Who’s pulling the trigger? Louise Orwin on the allure of girls and guns
Louise Orwin is a London based performance artist, writer and researcher, making video, sound and performance work.
One of her main preoccupations has been looking at how femininity and the ‘feminine’ is created and dealt with in society – particularly the more masochistic strains of femininity and she spends a lot of time working with pop culture, and trends in film, TV and on the internet.
After finishing an MA in Performance Research at Royal Central School of Speech and Drama, she threw herself into the live art and experimental world.
Her last project, Pretty Ugly, kick-started her career as a solo performer, not least because of the media stir that it caused.
Her latest show, A Girl and A Gun, looks at Jean Luc Goddard’s namesake ‘All you need to make a movie is a girl and gun’ and wonders whether he was right.
JB: How did the project begin? Did you set out to study girls and guns on purpose or was it something you just starting noticing in everyday life?
LO: The project came about fairly organically. I’m a big film fan, so I suppose the kind of images I explore in the show have been living with me a long time. However, as I started to get older and my politics developed I began questioning what I was watching, or what I was drawn to watching more and more. Probably one of the best and worst thing about my feminism developing is that it has a tendency to ruin things that used to be a big part of your life, as you start to see the inherent misogyny that can underlie so much pop culture. So, there’s that, and then there’s the fact that wherever I looked in 2014 (when I got the idea to start making the show) I felt like I was seeing guns and girls everywhere: in Beyonce videos, both trashy and art house films, in music videos, in porn. And there’s no doubt about it, there’s definitely something very alluring to the image of the girl with the gun. I wanted to make a show about that image: why it was repeated so often in pop culture, why I was so drawn to it, but also so repulsed by it, what the image says about women, and violence and the society we live in.
JB: Jean Luc Goddard undoubtedly remains one of the most enduring figures in cinema. Do you think that the respect he and his contemporaries command as cultural icons means that we still find the idea of girls and guns cool and sexy?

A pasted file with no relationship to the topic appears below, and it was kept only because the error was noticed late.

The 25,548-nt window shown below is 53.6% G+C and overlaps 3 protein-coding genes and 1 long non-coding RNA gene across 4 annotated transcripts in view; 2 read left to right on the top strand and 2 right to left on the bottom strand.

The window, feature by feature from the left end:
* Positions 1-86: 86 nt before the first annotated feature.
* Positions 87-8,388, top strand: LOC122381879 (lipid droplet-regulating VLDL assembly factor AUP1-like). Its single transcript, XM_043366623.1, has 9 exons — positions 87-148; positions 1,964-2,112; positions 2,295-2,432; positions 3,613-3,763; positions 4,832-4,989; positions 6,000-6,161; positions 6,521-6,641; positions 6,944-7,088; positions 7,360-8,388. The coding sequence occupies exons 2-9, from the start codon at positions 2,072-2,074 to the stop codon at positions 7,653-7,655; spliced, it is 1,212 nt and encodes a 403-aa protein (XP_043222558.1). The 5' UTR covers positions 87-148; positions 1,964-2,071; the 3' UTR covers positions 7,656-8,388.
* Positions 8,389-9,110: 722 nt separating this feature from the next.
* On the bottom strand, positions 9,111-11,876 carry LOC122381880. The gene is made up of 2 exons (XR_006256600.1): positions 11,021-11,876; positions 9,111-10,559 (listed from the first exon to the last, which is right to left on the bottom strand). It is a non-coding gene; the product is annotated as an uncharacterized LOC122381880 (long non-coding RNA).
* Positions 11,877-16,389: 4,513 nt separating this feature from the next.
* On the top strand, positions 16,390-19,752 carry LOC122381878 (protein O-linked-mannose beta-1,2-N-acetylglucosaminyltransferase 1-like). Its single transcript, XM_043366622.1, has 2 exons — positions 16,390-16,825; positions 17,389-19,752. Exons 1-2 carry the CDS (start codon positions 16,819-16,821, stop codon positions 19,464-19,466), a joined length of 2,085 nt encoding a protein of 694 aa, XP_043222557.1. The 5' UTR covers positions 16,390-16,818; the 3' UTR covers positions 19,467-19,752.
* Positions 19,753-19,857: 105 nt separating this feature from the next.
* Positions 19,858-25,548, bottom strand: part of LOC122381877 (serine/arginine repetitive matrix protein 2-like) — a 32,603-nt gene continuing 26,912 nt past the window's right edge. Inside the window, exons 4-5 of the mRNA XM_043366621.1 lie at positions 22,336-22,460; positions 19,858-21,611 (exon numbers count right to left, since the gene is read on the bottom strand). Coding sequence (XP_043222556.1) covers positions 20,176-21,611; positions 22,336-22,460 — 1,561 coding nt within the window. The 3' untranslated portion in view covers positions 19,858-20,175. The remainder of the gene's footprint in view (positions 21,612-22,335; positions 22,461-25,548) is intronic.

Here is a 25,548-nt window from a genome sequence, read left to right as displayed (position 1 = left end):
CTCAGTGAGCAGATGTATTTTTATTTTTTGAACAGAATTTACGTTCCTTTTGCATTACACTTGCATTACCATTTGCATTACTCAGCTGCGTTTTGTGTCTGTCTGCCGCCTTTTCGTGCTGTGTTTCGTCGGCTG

LO: Well, I think there’s something very naturally alluring in the combination of girls and guns: it’s basically sex and death, which, when it comes down to it, is the premise of most artistic output. It’s not necessarily that Godard brought guns and girls to us, it’s more that he packaged them in such a way that made them tantalizingly cool. I would say that The French New Wave definitely had a lasting impact on culture, with devices and images from it reproduced over and over again in film, television, and increasingly, in advertising. There’s a power that comes with repetition, it creates familiarity, it embeds images in your brain, and eventually it creates hegemony. When that happens, it becomes difficult to separate the image or the symbol from its true symbolic meaning- it becomes harder and harder to see it for what it really is. That what I try to do in A Girl and A Gun, I try to get you to see again.
JB: Has film really not moved on since Goddard’s heyday? With problematic video games, music videos and continuous reports of sexism in Hollywood, could it even be getting worse?
LO: I find it quite difficult to answer this question, because its always difficult to stand back and get perspective on the time you’re living in. However, I can say that I would disagree with anyone who says things have moved on. Yes, we have more dialogue and good thinking about feminism, about gender, about politics readily available to us, but seemingly this hasn’t changed the output of the Hollywood machine too much. Feminists like Ariel Levy and Natasha Walter write convincingly about how in recent times there’s been a backwards motion: that progress in feminism halted around the early 2000s and society quickly reverted to less progressive times. They both attribute this to the misunderstanding and misappropriation of post-feminism by the mainstream- but that’s another conversation altogether.
If I’m honest I’d say that a day doesn’t go by when I see something disturbingly sexist or misogynistic in the press, or on television, or in the cinema. But I think we have to hold out hope that things are changing, just slowly. I think we live in interesting times: generally I’d say most people are much better read and understanding of feminist politics (thank you Internet), but the big corporations who put out these kind of images over and over again, feeling they are winning formulas working in capitalist structures, haven’t quite caught up with this. The chasm that opens up between these two things, and the flow of power and money that lies between them is really interesting to me… And maybe the basis of another show!
JB: A Girl and A Gun stars a different male actor in each city it’s performed in. Is this a way of turning typically male and female roles on their head?